Updated: Dec 18, 2020
The moment I began watching "Selena: The Series" on Netflix I got chills. The show begins with Selena, played by Christian Serratos, greeting the crowd in one of her emblematic outfits as she begins singing "Como La Flor."
This scene alone left me excited about what was to come on the show. But as episode 1 continued, it was not what I was exactly hoping for. The show began very cheesy and it felt like some sort of sitcom. I couldn't help but wonder why we were not getting much from Selena, but mainly from her parents. Despite these initial thoughts, I kept watching because it is rare to see a show about the Latinx community on Netflix with an all-Latinx cast.
As Selena grows up and her career slowly begins to take off, it was not until the end of Episode 3 when my mindset of the show began to change. More specifically it was the scene where a young girl goes up to Selena's sister, Suzette (Noemí Gonzalez) at the end of their concert and tells her she wants to be a drummer when she grows up. This was probably a tiny part in the career story of Selena y Los Dinos, but it showed one of the main themes of the show which was to highlight the Quintanillas as a whole and their personal stories — not just Selena's. It also showed how the show would begin to show us smaller details of their success story that we may not have known about.
The small details of the show were the key to keeping me informed and entertained, but also curious in wanting to know more about the band's journey and struggles. Scenes such as when Abraham Quintanilla (Ricardo Antonio Chavira) and young AB dumpster dive for peach cans to make lights for one of their first performances as well as when the family discusses their immigration story show how the anecdotes, conversations, and relationships between the characters were the main focus of the show. Instead of learning more about their lives in the spotlight, the show displays a great balance of their rise to fame in their daily lives on the road and at home. We see Selena the singer, but we also see her as a young Latina who has a crush on a guy at school and is learning Spanish by watching telenovelas.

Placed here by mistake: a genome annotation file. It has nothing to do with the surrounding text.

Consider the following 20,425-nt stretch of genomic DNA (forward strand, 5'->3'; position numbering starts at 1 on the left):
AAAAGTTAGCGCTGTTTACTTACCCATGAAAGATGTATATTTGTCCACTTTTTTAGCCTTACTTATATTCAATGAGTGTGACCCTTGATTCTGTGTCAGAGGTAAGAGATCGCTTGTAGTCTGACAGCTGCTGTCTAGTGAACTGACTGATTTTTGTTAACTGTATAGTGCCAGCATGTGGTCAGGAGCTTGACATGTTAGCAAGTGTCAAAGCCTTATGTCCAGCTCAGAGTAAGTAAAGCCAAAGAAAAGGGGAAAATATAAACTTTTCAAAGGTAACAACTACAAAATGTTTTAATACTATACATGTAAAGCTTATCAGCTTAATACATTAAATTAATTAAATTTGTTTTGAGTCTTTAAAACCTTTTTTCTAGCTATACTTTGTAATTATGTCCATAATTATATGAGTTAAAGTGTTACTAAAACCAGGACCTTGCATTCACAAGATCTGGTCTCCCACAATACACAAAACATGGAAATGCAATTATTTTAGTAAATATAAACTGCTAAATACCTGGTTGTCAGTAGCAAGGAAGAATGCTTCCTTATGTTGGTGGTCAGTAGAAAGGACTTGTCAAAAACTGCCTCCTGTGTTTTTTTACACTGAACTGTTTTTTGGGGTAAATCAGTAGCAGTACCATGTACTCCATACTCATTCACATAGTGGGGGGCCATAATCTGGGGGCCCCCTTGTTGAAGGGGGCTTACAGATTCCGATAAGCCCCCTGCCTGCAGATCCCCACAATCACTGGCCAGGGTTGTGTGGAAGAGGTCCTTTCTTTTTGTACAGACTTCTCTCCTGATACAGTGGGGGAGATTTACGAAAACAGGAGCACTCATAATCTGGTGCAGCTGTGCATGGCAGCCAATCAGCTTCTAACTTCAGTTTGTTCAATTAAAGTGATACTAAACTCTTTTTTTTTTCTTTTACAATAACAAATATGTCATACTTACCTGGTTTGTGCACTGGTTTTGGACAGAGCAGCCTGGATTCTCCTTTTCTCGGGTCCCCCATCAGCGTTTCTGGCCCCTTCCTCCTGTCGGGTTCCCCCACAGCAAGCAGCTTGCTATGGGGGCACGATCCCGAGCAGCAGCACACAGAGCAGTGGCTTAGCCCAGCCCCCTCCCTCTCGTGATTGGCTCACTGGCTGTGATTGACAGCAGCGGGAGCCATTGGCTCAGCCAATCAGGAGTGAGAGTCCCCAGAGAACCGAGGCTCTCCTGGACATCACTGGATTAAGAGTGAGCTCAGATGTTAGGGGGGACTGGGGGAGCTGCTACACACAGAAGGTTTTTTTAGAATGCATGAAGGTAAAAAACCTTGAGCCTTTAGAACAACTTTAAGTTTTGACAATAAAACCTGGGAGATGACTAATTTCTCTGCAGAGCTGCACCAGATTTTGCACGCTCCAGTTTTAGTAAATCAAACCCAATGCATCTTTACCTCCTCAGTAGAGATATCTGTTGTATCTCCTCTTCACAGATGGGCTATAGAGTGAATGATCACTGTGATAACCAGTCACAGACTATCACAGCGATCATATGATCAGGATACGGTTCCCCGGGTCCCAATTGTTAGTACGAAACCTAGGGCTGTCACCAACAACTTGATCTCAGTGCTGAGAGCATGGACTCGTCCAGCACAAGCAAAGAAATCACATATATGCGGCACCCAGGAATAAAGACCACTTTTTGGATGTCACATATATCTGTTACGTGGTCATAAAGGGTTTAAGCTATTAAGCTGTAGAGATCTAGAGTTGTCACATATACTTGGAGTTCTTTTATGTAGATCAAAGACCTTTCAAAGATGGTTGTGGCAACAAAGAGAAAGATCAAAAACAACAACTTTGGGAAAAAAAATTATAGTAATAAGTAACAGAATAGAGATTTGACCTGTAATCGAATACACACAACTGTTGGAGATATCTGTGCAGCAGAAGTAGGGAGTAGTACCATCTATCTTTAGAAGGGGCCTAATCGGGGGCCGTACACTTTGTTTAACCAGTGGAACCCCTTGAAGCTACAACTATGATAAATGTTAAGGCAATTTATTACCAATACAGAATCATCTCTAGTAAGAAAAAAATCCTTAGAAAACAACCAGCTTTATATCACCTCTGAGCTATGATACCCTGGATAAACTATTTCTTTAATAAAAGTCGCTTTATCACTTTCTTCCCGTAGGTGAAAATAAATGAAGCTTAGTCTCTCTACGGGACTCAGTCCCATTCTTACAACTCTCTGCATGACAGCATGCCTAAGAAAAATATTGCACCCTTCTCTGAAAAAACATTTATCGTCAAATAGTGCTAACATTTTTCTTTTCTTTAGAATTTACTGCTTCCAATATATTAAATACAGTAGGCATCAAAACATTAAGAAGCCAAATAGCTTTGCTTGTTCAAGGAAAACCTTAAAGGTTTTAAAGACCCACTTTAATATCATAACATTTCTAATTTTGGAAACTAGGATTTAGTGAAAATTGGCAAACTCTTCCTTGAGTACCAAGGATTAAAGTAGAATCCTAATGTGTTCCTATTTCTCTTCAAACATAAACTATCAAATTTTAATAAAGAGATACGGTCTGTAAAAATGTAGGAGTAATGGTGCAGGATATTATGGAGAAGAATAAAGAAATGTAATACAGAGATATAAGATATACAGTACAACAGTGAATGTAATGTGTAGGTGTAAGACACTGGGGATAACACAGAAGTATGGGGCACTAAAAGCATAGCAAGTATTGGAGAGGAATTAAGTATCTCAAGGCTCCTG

The origin stories of iconic songs like "Baila Esta Cumbia," "La Carcacha," and "Como La Flor," showed us how these songs and their lyrics and beat came to be. Who would have known that AB Quintanilla (Gabriel Chavarria) would get beats from songs as he played with his firstborn's toy piano? Or who would have thought that "La Carcacha" stemmed from a conversation between the band where they argued whether a guy with a nice car would be luckier in attracting pretty girls rather than a guy with an old, rusty car also known as a 'carcacha.'
These details may have been told multiple times throughout interviews and videos, but I feel they are what drives the show and offer a fresh and unique perspective of the Selena story that we know of and saw in the 1997 movie.
The focus on details continues in all aspects of the show and they provide a lens to who the Quintanillas and Selena y Los Dinos were. We see Selena as an upbeat, energetic young girl who is not only exploring her talent and identity as a Mexican American but also as someone who constantly changes her hair and appearance. For her, the band's appearance onstage mattered just as much as the songs they were singing.
We see Suzette as Selena's caring best friend who begins finding her potential and voice within the band. AB is shown as the mastermind and producer behind the songs while trying to balance being supportive for his wife and kids. Abraham is the leader of the band in all aspects especially when it comes to business and sometimes he is too strict with his rules and views, but the success of the band is always his priority.
Part 1 of "Selena: The Series" is about a Mexican American family who learns to embrace the struggles and successes in front and behind the cameras. It is not just a story about Selena or about their life on the road. It is a story about family, values, relationships, and embracing one's passions and identities.